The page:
Preventing accidental poisoning
Posted on April 27, 2012
Adapted from FCHP's publication, Wellness Works
Do you remember Mr. Yuk? He was the face of poison safety education when I was growing up. Created by the Children’s Hospital in Pittsburgh, his bright green, “yucky face” and the poison control center’s phone number were on stickers that teachers gave us to bring home and put on anything toxic in the house.
Unfortunately, the Mr. Yuk campaign had some adverse effects. Research showed that kids were attracted to the stickers, which was not the intention. I remember trying to scratch and sniff Mr. Yuk, as if he was just another sticker in my collection. (Yes, I was a child of the 80s.)
Not just for kids
Most poisonings occur in children under the age of six. However, older adults, pre-teens and even pets are at risk too. And not just for poisoning from household products, but by other elements in our everyday environment.
Below are some general tips to help prevent poisoning for people and pets of all ages:
- Before you repaint your house, do you know if there is lead paint lurking beneath the surface that could be harmful if you breathed it in? Get a lead testing kit before you scrape off the old paint.
Check labels of any food, vitamin or supplement that might contain trace amounts of products to which you’re allergic.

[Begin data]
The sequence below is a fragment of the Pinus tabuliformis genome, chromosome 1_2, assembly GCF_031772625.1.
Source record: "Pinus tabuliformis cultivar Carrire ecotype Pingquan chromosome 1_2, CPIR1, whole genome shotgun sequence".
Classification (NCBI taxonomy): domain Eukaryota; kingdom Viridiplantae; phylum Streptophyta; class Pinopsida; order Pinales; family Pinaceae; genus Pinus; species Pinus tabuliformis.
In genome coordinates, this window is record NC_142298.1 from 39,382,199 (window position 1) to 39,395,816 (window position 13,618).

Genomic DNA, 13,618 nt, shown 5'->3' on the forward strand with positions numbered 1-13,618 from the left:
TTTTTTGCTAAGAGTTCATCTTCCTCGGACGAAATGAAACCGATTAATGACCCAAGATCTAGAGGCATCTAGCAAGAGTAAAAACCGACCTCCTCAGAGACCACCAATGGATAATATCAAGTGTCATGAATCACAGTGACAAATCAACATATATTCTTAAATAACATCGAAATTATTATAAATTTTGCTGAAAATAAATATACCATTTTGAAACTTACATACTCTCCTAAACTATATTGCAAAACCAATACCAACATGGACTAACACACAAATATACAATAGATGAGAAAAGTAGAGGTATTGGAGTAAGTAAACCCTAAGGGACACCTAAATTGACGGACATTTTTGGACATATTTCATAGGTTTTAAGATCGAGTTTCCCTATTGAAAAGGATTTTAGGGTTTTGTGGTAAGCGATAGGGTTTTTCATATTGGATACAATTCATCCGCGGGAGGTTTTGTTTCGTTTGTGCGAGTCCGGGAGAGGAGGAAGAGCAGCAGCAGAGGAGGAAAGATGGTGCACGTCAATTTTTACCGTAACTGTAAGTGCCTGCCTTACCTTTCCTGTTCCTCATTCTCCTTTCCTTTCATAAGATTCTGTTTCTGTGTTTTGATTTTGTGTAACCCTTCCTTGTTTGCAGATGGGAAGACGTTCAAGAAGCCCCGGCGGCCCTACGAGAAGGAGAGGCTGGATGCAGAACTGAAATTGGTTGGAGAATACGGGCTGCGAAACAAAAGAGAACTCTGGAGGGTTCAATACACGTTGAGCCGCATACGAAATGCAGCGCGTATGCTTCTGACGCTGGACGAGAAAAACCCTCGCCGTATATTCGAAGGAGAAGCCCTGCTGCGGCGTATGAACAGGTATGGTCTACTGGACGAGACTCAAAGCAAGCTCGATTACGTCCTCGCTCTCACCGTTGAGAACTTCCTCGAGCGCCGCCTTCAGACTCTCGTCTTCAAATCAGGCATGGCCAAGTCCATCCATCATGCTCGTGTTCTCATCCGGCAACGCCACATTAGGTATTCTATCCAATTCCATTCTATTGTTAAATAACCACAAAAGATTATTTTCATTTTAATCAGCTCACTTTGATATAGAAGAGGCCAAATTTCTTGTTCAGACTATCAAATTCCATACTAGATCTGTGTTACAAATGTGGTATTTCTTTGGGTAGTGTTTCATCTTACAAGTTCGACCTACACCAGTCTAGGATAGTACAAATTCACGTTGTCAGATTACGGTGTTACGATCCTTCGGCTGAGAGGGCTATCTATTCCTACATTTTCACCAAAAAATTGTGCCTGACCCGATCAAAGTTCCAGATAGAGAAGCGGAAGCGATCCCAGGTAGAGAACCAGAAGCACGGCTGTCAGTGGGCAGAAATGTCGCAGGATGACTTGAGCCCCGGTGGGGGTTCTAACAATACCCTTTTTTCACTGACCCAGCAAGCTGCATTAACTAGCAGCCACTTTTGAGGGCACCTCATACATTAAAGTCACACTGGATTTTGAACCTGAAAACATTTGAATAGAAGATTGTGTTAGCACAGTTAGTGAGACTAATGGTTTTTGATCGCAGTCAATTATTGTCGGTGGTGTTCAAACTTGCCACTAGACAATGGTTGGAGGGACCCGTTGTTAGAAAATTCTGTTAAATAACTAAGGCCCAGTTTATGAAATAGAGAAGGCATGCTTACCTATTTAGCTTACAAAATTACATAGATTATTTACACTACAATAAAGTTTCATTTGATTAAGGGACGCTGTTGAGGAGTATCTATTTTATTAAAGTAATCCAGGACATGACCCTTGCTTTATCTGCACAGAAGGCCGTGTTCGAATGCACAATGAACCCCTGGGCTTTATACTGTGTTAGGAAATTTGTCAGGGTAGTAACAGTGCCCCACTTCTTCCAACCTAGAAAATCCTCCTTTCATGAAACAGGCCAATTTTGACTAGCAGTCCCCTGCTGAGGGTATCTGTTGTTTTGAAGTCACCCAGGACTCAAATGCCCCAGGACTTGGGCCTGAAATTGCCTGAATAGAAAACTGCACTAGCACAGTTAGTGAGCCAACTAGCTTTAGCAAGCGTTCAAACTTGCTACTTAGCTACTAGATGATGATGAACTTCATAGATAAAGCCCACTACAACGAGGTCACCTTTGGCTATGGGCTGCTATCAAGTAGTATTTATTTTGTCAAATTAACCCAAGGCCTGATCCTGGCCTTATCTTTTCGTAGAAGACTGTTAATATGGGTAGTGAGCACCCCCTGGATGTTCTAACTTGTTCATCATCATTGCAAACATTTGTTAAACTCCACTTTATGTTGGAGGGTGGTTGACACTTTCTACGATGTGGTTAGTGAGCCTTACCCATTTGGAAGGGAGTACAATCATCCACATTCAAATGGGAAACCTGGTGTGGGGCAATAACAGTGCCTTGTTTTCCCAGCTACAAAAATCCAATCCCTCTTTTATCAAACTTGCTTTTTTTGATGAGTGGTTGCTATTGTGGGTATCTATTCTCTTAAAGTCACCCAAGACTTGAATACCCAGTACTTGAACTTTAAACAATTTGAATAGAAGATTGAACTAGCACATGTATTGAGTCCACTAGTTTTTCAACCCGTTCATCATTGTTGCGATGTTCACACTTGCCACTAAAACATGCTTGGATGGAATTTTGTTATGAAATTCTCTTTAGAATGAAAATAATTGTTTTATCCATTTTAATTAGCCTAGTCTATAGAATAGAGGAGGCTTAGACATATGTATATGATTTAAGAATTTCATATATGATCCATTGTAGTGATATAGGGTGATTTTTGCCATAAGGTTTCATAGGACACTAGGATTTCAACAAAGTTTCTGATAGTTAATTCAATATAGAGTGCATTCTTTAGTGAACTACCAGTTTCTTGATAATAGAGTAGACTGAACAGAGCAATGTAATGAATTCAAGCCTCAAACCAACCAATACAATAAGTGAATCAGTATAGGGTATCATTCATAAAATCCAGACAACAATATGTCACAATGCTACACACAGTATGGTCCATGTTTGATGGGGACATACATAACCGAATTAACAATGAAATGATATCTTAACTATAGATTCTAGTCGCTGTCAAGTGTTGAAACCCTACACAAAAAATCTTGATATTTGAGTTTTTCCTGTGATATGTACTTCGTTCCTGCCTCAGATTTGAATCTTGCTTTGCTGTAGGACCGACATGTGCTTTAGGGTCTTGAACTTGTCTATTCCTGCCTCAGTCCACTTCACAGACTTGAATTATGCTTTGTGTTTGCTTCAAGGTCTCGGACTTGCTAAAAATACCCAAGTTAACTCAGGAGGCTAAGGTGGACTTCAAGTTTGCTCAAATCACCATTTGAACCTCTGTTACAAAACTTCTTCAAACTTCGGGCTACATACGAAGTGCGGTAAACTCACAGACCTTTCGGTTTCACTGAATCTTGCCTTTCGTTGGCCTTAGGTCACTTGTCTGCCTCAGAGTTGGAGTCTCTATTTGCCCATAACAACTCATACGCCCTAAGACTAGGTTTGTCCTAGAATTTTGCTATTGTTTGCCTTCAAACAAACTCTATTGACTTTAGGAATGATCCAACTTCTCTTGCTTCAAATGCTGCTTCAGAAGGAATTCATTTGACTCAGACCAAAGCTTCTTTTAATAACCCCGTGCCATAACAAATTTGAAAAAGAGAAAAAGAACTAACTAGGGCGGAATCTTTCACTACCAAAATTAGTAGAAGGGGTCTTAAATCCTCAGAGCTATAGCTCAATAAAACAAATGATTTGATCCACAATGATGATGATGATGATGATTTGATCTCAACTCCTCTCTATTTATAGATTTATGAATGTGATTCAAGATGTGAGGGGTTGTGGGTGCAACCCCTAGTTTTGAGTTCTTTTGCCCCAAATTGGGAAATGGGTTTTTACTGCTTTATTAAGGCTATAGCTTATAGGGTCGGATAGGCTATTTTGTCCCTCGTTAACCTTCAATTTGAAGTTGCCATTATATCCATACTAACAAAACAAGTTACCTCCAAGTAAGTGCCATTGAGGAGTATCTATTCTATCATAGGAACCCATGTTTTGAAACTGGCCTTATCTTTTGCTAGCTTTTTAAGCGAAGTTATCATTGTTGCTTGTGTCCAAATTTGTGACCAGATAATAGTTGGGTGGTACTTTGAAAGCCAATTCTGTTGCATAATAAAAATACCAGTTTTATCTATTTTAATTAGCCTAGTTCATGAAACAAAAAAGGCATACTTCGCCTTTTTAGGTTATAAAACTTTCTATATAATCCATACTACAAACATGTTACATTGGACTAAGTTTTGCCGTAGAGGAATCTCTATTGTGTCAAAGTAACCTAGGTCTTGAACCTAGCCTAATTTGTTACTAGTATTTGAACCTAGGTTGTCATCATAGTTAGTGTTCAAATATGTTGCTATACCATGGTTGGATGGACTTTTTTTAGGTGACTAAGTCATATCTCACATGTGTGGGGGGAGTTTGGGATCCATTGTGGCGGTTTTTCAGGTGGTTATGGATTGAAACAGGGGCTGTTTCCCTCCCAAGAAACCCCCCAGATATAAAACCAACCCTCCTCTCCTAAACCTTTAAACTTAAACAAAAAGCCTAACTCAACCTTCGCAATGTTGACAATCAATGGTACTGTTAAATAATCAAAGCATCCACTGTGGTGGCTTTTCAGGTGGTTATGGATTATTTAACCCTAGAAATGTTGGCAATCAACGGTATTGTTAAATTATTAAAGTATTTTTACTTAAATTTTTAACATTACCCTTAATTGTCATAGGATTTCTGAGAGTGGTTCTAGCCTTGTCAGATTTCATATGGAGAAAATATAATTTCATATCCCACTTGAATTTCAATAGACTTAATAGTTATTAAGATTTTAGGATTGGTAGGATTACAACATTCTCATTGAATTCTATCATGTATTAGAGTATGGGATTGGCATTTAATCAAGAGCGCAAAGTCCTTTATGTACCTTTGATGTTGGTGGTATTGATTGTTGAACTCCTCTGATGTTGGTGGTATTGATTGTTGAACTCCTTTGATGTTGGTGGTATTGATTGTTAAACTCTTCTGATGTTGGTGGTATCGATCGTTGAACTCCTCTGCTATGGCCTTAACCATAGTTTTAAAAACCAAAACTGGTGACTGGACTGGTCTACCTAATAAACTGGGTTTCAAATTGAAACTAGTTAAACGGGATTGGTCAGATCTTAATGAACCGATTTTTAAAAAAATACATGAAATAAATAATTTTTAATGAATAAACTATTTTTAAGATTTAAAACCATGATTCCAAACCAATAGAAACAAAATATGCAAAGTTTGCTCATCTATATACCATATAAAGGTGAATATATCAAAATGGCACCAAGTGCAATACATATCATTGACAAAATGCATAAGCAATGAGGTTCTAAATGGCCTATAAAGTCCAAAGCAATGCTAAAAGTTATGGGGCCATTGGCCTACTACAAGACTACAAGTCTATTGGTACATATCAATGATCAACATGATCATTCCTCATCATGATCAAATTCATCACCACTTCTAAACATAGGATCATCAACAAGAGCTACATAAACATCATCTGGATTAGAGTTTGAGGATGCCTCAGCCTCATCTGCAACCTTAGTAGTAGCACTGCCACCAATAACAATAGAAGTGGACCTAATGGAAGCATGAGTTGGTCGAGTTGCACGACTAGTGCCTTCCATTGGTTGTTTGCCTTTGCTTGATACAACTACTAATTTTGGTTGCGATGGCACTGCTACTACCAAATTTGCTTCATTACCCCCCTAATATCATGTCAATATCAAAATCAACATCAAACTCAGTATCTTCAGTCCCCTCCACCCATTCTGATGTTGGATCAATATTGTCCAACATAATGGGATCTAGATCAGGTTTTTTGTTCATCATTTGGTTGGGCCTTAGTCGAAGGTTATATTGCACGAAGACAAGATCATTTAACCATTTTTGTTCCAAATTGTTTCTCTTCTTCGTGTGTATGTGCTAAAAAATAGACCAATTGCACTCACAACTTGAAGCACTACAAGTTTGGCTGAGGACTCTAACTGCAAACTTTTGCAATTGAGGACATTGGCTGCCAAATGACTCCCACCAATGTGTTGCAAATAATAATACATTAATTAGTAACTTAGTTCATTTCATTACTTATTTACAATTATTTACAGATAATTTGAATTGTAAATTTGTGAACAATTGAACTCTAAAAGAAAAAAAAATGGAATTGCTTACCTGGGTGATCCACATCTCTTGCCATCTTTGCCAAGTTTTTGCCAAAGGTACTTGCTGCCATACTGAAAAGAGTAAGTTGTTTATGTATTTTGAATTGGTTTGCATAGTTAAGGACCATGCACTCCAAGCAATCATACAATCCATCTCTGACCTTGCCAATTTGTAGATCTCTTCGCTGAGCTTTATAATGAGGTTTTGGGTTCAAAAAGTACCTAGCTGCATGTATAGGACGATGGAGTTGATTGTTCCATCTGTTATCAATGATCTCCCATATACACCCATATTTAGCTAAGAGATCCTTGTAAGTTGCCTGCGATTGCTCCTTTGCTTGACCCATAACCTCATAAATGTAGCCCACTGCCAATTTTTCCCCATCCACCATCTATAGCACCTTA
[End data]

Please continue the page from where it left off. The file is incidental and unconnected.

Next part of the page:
- Planning a cookout for family and friends? Keep your food cool and fresh—not out in the sun. When the heat goes up, so does your risk for food poisoning.
Change the batteries of your carbon monoxide detector twice a year, when you change your clocks for the beginning or end of daylight savings. Since CO is colorless, odorless and tasteless, your only defense against accidental poisoning is your detector.
- Dispose of unwanted, unused medications properly. Most can be thrown in the trash, but first emptied into a sealable bag and mixed with an undesirable substance (used coffee grounds, used kitty litter) to detract animals, kids or people going through your trash.
When cleaning the house, wear gloves, don’t mix cleaners & keep windows open. Use one at a time. Or, try the non-toxic but highly effective baking soda and vinegar combo. It cleans almost everything, naturally.
- With "tick season" here and in full swing, it's extra important to use bug spray. Those that contain DEET are the most effective, but check the label. If you’re putting bug repellent on your child, make sure the product doesn’t contain more than 6% to 10% DEET. Adults can safely use products with up to 30% DEET.
Talk to your family about doing everything you can to prevent poisonings.
Blogged by Katie Crommett
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